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Epidural Hematoma Secondary to Removal of an Epidural Catheter After a Total Knee ReplacementA Case Report
Sokratis E. Varitimidis, MD1; Konstantinos Paterakis, MD1; Zoe H. Dailiana, MD1; Michalis Hantes, MD1; Stavroula Georgopoulou, MD1
1 Departments of Orthopaedics (S.E.V., Z.H.D., and M.H.), Neurosurgery (K.P.), and Anesthesiology (S.G.), University of Thessalia, 41110 Larissa, Greece. E-mail address for S.E. Varitimidis: svaritimidis@ortho-uth.org
View Disclosures and Other Information
Disclosure: The authors did not receive any outside funding or grants in support of their research for or preparation of this work. Neither they nor a member of their immediate families received payments or other benefits or a commitment or agreement to provide such benefits from a commercial entity. No commercial entity paid or directed, or agreed to pay or direct, any benefits to any research fund, foundation, division, center, clinical practice, or other charitable or nonprofit organization with which the authors, or a member of their immediate families, are affiliated or associated.
Investigation performed at the Departments of Orthopaedics, Neurosurgery, and Anesthesiology, University of Thessalia, Larissa, Greece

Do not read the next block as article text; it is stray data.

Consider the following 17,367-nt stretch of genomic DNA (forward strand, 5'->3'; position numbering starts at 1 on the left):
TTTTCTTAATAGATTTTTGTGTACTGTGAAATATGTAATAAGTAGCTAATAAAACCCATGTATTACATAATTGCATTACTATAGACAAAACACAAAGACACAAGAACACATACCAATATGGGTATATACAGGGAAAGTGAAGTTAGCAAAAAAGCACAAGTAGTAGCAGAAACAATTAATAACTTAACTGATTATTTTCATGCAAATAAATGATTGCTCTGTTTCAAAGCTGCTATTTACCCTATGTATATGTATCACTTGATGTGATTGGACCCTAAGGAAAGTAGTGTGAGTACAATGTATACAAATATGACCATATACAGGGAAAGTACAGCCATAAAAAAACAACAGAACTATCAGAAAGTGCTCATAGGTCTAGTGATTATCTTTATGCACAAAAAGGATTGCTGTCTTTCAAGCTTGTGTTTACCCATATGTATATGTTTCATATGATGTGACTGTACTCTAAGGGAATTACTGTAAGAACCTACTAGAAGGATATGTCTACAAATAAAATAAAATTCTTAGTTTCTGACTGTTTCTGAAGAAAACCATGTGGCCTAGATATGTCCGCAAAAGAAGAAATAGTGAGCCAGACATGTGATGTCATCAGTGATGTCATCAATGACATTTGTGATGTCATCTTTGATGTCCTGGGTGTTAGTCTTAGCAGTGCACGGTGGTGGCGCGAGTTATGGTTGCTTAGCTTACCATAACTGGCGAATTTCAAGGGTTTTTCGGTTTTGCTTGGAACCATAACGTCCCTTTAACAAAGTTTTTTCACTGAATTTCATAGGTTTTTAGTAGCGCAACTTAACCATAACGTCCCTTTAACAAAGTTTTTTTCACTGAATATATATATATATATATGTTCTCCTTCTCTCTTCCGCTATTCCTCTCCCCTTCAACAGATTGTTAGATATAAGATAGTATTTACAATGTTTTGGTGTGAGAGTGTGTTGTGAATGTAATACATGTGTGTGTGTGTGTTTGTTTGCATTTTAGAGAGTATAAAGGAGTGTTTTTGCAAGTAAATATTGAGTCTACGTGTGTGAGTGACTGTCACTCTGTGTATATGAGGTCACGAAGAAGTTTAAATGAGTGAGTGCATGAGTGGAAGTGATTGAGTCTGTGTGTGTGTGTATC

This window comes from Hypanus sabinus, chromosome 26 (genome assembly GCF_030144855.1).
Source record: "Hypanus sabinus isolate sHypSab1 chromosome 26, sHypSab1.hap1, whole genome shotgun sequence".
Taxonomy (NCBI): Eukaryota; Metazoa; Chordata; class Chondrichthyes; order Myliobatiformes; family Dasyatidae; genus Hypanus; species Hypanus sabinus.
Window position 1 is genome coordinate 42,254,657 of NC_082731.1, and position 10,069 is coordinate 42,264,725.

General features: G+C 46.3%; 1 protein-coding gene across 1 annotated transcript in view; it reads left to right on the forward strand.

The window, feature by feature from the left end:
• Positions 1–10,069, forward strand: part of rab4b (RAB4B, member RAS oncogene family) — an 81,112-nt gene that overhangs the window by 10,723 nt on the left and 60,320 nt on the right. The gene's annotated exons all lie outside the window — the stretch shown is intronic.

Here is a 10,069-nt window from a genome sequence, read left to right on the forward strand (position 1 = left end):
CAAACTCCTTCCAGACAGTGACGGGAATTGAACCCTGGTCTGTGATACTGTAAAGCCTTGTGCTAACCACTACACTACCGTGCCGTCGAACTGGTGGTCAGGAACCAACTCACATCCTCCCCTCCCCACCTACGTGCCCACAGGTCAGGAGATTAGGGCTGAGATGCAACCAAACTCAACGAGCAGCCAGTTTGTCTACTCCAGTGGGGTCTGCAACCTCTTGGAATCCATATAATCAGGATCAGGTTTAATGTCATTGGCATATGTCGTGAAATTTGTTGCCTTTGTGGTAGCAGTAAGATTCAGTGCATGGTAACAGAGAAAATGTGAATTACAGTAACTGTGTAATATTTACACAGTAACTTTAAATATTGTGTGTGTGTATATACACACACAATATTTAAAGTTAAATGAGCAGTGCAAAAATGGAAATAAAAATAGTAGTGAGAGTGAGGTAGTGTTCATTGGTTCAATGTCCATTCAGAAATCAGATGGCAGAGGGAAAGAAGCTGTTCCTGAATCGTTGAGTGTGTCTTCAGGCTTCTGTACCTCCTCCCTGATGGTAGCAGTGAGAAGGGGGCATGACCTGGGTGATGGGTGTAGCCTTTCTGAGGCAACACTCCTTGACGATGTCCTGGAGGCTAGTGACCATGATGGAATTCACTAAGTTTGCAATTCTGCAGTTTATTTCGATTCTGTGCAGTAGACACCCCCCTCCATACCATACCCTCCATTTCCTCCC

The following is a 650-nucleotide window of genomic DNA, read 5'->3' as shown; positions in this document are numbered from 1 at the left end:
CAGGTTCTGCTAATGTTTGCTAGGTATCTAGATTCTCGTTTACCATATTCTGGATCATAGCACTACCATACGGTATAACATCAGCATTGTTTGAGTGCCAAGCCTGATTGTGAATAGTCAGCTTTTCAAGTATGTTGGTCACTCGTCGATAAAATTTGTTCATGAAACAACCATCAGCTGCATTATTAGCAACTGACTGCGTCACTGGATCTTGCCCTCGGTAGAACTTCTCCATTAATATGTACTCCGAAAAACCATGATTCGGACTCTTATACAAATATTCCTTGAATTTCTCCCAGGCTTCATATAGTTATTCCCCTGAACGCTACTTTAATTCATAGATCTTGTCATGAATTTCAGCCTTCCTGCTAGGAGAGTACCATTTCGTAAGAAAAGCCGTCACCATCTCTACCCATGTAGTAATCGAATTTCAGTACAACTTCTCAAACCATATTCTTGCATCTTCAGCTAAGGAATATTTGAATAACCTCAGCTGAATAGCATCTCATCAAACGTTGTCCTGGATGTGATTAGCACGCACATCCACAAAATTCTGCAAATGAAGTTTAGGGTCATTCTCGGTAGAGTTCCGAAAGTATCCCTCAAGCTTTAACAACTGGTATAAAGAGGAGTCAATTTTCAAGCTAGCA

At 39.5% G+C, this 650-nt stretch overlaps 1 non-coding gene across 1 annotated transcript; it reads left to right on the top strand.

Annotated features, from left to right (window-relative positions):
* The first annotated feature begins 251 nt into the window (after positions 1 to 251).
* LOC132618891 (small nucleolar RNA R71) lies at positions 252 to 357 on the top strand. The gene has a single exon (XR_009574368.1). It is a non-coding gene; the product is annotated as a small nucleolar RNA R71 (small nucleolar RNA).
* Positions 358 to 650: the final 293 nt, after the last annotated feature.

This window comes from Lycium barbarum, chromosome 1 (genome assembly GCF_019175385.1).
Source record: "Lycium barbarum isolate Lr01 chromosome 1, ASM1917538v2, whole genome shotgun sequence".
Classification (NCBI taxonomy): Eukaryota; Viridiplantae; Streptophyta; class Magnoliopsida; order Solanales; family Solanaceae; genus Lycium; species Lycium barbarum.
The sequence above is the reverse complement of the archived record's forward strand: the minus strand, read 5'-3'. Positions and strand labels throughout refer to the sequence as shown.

The Journal of Bone and Joint Surgery, Incorporated
J Bone Joint Surg Am, 2007 Sep 01;89(9):2048-2050. doi: 10.2106/JBJS.F.00895
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Extract

Total knee replacement is a procedure that is typically associated with severe pain during the first few postoperative days. Continuous analgesia provided through an epidural catheter is a very effective method to relieve pain and facilitate early mobilization of the patient1. A rare complication of epidural analgesia is bleeding within the spinal canal, which can result in the formation of an epidural hematoma and, possibly, the development of a severe neurologic deficit. We report the case of a patient who sustained an epidural hematoma and subsequent paraplegia after removal of an epidural catheter that had been inserted to provide continuous postoperative analgesia. Our patient was informed that data concerning the case would be submitted for publication.
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    These activities have been planned and implemented in accordance with the Essential Areas and policies of the Accreditation Council for Continuing Medical Education (ACCME) through the joint sponsorship of the American Academy of Orthopaedic Surgeons and The Journal of Bone and Joint Surgery, Inc. The American Academy of Orthopaedic Surgeons is accredited by the ACCME to provide continuing medical education for physicians.
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